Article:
How One Association Maintained Virtual Event Sponsors and Exhibitors

By Scott Oser

It was April 2020 and like many associations the Society for Vascular Ultrasound had made the difficult decision to turn their face-to-face annual conference and marketplace into a virtual event. The event was originally scheduled to be held in New Orleans in August, but with all of the risks involved with COVID-19 the right decision to make was to change the event to virtual.

This decision had impact across all areas of the event, but the one particular item I needed to address was how to generate value for the sponsors and exhibitors.

Start with What You Know

As part of the team organizing the event, I had a lot of information. I knew what software platform we were going to use for the virtual event. I knew what sponsors and exhibitors had already committed to and what money we had already received. I knew why the large majority of the sponsors and the exhibitors participate in the face-to-face event and what their goals are. All of this is very important information to dive into as it will impact the types of opportunities you consider offering as part of your virtual event.

Key learnings:

  • It is important to identify your major sponsors as you will want to spend the most time making sure their needs are met.
  • Understanding what has already been committed to and what dollars you already have in the bank will help you determine if this is a new sales effort or more of a retention/ rollover to the virtual event effort. Your tone and communication style will change based on your current state of affairs.
  • Have detailed conversations with your software technology partners to understand what they offer that will provide value to sponsors and exhibitors. You can only offer that which is available to your sponsors and exhibitors so knowing this up front is critical.

Create Your List of Opportunities

In the case of SVU, we were fortunate to have around 80% of what was budgeted already contracted. That meant that my main job was to convince those contracted companies that the new virtual event would provide the same, if not greater, value than they would have received at the face-to-face event – that required a fantastic list of new virtual opportunities. In order to develop this list, I did a lot of research and a lot of listening. I participated in so many webinars my computer got tired and so did my eyes. It was worth the time I invested as between the ideas I discovered and my own creativity I was able to come up with a great list of options. At this time they were simply options as I needed to see what we could implement and then most importantly what the companies would find valuable. I did use the benefits that companies would receive when purchasing face-to-face offerings as a guide of sorts as those offerings were originally purchased for a reason so it made sense to try and replicate and enhance those benefits for the virtual event.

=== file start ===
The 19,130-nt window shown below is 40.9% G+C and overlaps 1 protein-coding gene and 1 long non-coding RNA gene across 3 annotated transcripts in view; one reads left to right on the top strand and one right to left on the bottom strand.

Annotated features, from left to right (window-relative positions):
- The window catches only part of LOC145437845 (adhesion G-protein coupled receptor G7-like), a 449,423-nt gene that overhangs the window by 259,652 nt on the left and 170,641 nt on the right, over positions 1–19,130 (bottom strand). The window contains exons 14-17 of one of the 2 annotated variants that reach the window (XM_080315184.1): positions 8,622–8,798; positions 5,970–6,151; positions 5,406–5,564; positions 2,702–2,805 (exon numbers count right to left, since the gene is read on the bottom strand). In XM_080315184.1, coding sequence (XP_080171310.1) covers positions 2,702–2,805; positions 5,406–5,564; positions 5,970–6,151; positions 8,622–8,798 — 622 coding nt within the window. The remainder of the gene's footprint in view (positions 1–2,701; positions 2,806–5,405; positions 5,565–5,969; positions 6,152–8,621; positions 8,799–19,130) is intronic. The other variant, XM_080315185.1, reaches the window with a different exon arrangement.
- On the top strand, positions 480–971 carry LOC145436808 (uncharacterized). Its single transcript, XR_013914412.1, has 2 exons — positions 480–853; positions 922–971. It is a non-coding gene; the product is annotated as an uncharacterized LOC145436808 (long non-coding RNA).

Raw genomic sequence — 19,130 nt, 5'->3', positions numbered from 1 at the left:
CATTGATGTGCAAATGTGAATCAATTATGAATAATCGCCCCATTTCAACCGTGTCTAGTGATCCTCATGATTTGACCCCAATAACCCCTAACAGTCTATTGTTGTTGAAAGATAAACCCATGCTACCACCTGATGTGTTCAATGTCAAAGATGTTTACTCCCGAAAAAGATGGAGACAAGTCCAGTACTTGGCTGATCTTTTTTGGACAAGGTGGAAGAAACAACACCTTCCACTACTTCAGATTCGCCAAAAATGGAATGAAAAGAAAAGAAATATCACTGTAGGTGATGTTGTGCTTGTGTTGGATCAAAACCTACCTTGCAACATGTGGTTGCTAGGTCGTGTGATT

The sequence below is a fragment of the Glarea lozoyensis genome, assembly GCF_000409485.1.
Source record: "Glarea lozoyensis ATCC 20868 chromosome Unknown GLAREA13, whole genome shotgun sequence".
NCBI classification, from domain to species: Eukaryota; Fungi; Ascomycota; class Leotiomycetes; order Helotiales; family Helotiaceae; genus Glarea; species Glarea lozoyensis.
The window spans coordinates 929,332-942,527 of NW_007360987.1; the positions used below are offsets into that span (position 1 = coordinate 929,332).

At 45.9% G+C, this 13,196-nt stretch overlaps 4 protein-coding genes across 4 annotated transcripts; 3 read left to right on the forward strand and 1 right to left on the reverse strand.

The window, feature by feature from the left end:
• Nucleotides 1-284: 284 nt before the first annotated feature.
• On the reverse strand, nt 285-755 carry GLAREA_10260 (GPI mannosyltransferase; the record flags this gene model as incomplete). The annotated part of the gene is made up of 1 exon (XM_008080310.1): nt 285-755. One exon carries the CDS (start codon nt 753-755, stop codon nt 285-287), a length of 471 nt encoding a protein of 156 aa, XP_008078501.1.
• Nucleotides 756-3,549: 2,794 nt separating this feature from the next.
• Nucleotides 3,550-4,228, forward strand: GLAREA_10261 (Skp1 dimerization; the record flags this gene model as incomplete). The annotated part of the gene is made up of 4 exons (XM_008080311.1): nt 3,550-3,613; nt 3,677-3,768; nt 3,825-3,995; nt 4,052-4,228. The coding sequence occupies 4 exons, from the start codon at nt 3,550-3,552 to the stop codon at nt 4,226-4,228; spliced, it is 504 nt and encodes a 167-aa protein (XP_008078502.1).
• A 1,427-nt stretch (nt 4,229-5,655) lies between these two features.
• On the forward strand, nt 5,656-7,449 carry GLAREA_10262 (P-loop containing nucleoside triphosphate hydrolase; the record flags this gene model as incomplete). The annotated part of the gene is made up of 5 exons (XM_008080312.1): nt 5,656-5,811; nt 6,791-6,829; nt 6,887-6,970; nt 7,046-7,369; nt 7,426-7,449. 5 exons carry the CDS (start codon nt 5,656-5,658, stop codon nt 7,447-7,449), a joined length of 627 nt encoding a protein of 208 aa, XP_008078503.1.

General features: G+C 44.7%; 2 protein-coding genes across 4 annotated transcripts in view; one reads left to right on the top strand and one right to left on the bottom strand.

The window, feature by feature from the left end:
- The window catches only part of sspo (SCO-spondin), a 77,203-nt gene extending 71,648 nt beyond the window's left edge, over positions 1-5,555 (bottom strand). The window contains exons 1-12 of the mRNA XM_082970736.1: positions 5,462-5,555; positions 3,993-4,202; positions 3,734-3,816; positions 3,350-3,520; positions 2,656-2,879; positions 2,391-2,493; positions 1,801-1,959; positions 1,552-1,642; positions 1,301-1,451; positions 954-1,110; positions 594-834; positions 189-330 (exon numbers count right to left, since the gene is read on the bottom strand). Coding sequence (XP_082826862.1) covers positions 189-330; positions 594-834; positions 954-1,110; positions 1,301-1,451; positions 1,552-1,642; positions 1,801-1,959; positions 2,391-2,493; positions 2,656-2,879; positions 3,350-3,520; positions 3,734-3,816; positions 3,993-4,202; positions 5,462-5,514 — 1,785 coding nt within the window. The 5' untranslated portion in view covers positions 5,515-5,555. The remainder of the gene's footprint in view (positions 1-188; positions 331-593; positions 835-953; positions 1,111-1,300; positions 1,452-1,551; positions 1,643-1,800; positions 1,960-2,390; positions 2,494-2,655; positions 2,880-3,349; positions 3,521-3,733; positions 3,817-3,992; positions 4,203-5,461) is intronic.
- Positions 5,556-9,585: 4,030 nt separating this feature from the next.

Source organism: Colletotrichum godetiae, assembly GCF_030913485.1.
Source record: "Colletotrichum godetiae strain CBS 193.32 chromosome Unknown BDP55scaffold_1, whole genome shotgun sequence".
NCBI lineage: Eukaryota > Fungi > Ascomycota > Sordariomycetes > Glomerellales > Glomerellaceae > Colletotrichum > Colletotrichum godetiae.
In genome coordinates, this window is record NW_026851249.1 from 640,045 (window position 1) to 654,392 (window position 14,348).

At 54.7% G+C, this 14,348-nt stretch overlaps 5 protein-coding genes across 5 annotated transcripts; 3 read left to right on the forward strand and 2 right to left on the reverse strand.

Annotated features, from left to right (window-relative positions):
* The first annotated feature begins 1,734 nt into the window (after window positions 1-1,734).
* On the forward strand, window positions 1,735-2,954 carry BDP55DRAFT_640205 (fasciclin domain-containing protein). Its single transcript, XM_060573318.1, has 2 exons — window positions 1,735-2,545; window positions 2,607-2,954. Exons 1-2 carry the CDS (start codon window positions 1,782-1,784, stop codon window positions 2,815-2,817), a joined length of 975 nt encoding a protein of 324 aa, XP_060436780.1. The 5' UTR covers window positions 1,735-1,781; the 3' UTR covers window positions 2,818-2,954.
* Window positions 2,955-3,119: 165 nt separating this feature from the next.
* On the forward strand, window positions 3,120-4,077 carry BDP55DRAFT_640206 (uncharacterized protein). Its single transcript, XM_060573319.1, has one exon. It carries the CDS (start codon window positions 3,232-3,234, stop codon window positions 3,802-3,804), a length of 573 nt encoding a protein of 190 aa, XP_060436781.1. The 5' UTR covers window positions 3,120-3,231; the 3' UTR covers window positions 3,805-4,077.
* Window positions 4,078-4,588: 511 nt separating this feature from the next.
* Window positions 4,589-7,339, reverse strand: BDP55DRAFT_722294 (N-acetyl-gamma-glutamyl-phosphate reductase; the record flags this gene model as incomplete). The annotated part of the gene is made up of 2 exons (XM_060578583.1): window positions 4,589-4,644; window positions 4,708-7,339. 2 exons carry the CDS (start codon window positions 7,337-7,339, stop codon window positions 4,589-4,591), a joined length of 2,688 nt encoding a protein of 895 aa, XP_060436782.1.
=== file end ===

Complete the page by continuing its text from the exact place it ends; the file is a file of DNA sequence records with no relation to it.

Key learnings:

  • Don’t be afraid to borrow other people’s ideas and tweak them to make them right for your situation.
  • Don’t limit your offerings at the start. Develop a list with as many opportunities as you can at the beginning so you don’t miss out on anything that might prove valuable. You don’t have to offer all of the ideas, but it is better to think creatively as you never know what might be a good fit.
  • Use the benefits of the offerings that were already purchased to develop some substitutes when going virtual.

Confirm the Opportunities